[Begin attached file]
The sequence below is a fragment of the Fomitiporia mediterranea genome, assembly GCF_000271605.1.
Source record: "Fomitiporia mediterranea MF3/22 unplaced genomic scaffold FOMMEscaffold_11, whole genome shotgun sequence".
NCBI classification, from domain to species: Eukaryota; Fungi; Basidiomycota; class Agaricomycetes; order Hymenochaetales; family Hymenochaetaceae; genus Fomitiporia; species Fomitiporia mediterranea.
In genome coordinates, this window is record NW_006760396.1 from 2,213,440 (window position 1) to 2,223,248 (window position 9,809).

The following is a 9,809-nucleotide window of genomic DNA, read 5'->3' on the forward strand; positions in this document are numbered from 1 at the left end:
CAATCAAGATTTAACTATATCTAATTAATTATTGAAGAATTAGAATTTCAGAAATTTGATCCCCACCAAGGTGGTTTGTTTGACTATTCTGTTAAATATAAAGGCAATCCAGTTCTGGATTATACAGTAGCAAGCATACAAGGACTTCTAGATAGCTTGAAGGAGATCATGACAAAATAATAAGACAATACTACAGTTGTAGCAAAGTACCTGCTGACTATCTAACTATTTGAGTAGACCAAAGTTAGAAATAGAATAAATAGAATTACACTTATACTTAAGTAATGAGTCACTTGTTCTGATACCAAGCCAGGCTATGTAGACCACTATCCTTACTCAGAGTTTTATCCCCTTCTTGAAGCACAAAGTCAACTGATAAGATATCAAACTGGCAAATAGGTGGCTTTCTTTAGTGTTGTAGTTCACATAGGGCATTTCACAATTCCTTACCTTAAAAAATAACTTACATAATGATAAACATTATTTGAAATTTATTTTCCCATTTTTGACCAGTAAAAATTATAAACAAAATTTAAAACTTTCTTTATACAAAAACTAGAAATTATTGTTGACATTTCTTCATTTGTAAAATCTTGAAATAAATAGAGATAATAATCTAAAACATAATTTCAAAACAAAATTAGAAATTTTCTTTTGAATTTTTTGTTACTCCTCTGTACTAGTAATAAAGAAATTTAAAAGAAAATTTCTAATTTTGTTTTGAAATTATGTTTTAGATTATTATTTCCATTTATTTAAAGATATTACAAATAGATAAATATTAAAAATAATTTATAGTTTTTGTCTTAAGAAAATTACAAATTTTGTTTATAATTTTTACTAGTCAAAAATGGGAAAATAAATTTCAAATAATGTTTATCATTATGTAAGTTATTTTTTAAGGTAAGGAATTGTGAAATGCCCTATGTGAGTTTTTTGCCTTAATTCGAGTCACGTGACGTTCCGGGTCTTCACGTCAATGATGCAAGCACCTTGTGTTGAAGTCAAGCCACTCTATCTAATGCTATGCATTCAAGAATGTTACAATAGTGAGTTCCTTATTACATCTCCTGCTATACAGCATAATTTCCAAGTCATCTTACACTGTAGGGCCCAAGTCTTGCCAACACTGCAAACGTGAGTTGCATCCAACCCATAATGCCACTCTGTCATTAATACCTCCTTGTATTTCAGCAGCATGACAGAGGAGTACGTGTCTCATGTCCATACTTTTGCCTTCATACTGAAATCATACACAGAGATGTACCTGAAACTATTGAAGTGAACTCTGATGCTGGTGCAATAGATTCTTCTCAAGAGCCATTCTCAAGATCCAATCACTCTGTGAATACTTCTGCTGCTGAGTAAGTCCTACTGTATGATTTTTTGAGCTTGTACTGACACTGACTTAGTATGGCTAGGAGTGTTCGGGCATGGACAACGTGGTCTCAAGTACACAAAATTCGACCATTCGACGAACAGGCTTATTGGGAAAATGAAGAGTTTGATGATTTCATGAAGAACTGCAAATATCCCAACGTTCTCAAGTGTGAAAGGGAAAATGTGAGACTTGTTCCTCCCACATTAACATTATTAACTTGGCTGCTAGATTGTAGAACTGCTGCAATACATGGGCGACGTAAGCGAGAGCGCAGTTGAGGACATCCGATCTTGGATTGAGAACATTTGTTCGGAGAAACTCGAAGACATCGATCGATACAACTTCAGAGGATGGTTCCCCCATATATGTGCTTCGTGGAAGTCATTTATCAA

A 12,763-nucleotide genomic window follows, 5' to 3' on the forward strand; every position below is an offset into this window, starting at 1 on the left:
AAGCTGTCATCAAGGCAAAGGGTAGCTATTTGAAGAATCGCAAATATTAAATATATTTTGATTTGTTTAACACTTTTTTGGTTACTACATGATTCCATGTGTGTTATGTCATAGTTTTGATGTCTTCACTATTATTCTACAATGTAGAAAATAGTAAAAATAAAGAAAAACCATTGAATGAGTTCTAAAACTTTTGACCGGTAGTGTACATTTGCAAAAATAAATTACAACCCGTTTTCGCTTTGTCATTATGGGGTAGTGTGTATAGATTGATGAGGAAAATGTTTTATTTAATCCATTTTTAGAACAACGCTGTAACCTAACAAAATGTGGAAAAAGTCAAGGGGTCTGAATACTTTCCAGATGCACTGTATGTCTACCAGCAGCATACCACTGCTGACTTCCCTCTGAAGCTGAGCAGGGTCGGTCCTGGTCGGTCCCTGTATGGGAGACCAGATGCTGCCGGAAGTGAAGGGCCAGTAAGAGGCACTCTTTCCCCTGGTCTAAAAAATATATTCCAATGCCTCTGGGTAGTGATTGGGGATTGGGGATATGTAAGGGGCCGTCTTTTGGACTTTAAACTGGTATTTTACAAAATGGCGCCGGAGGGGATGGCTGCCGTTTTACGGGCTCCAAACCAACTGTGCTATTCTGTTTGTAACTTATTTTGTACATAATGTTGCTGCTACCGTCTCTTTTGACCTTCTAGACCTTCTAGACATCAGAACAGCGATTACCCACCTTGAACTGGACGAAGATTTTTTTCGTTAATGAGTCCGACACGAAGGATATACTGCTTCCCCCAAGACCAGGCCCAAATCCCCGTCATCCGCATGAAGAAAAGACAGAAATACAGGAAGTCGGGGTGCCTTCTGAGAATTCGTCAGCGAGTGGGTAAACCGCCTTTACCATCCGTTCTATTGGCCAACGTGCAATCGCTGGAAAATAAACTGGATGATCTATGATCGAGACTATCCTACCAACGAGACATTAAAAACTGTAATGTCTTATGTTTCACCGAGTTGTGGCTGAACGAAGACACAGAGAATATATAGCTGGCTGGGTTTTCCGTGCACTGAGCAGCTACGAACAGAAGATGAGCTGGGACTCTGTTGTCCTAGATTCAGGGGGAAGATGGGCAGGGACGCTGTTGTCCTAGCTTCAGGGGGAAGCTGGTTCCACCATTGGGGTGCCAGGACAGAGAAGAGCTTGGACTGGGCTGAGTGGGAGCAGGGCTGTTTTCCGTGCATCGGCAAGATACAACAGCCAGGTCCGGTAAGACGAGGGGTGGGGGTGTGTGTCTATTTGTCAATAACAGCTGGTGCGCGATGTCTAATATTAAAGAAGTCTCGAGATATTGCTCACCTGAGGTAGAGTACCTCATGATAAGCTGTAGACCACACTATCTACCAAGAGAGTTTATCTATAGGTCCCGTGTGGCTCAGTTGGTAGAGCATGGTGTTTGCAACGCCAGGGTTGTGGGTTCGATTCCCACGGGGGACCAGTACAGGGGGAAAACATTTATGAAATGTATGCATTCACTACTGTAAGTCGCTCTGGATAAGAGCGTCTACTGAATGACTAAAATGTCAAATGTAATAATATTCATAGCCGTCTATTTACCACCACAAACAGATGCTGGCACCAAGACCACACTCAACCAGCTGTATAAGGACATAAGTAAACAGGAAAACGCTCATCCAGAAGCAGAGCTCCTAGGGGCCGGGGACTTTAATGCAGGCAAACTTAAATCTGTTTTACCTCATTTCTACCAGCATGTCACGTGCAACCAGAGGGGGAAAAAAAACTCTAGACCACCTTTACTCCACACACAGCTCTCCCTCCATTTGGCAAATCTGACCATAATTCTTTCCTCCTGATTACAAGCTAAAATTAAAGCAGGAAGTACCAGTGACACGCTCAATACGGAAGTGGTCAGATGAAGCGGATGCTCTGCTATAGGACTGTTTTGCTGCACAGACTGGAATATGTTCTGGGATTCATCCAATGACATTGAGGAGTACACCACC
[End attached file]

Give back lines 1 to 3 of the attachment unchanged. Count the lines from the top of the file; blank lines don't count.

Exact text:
The sequence below is a fragment of the Fomitiporia mediterranea genome, assembly GCF_000271605.1.
Source record: "Fomitiporia mediterranea MF3/22 unplaced genomic scaffold FOMMEscaffold_11, whole genome shotgun sequence".
NCBI classification, from domain to species: Eukaryota; Fungi; Basidiomycota; class Agaricomycetes; order Hymenochaetales; family Hymenochaetaceae; genus Fomitiporia; species Fomitiporia mediterranea.